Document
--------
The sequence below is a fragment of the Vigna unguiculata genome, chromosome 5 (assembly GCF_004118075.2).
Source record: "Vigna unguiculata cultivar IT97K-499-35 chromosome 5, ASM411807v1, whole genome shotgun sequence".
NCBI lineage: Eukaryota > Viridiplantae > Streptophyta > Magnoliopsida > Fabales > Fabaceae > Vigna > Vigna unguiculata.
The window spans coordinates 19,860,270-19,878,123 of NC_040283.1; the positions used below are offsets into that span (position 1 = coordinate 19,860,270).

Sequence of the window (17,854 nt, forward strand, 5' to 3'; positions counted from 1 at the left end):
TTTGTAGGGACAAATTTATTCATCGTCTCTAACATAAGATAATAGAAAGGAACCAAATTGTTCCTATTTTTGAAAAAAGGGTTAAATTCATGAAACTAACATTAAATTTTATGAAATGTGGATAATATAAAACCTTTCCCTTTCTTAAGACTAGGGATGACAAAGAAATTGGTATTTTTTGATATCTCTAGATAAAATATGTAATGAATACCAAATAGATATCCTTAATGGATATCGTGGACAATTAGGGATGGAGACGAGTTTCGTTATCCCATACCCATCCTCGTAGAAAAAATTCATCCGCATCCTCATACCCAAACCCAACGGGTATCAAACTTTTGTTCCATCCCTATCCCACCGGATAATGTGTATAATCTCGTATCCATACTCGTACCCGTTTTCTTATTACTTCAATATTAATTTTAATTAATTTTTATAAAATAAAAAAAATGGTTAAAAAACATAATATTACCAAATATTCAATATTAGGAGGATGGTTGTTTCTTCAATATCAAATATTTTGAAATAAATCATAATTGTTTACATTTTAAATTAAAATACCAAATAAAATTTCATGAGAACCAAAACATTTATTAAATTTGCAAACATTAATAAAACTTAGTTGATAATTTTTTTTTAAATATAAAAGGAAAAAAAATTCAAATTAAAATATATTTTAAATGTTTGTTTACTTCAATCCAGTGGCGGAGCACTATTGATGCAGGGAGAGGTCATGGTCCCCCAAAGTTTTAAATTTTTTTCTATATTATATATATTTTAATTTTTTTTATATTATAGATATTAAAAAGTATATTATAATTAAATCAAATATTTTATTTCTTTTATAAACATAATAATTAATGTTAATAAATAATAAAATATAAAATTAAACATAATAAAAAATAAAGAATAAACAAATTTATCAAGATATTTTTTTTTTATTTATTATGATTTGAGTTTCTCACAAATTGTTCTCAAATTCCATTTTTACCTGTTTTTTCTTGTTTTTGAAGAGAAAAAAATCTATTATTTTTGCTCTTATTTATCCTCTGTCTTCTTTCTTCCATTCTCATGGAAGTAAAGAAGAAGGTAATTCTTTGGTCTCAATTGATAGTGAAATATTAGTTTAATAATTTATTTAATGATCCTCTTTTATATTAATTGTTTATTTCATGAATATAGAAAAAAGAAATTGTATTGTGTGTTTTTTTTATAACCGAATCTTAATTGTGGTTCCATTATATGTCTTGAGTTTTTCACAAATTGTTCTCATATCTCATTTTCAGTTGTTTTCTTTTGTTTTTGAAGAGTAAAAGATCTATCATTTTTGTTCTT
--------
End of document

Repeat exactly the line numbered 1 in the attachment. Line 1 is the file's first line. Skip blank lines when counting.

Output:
The sequence below is a fragment of the Vigna unguiculata genome, chromosome 5 (assembly GCF_004118075.2).